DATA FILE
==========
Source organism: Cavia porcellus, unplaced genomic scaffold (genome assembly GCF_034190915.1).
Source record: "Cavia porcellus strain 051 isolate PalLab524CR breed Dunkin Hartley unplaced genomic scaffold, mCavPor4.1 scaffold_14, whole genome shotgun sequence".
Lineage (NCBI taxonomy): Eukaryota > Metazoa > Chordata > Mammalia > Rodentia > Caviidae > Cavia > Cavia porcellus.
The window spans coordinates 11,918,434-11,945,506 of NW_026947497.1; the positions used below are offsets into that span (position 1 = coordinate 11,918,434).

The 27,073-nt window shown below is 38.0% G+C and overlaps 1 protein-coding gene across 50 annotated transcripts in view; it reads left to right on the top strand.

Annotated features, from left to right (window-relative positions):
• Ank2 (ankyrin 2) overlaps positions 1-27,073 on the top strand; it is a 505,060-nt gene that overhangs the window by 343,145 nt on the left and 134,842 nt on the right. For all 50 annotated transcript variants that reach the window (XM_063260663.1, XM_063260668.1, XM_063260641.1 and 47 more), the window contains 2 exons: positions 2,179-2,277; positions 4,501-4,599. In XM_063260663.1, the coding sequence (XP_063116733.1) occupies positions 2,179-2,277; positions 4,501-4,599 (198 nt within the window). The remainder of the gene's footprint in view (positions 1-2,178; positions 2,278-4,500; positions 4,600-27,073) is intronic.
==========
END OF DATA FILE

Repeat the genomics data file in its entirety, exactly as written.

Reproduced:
Source organism: Cavia porcellus, unplaced genomic scaffold (genome assembly GCF_034190915.1).
Source record: "Cavia porcellus strain 051 isolate PalLab524CR breed Dunkin Hartley unplaced genomic scaffold, mCavPor4.1 scaffold_14, whole genome shotgun sequence".
Lineage (NCBI taxonomy): Eukaryota > Metazoa > Chordata > Mammalia > Rodentia > Caviidae > Cavia > Cavia porcellus.
The window spans coordinates 11,918,434-11,945,506 of NW_026947497.1; the positions used below are offsets into that span (position 1 = coordinate 11,918,434).

The 27,073-nt window shown below is 38.0% G+C and overlaps 1 protein-coding gene across 50 annotated transcripts in view; it reads left to right on the top strand.

Annotated features, from left to right (window-relative positions):
• Ank2 (ankyrin 2) overlaps positions 1-27,073 on the top strand; it is a 505,060-nt gene that overhangs the window by 343,145 nt on the left and 134,842 nt on the right. For all 50 annotated transcript variants that reach the window (XM_063260663.1, XM_063260668.1, XM_063260641.1 and 47 more), the window contains 2 exons: positions 2,179-2,277; positions 4,501-4,599. In XM_063260663.1, the coding sequence (XP_063116733.1) occupies positions 2,179-2,277; positions 4,501-4,599 (198 nt within the window). The remainder of the gene's footprint in view (positions 1-2,178; positions 2,278-4,500; positions 4,600-27,073) is intronic.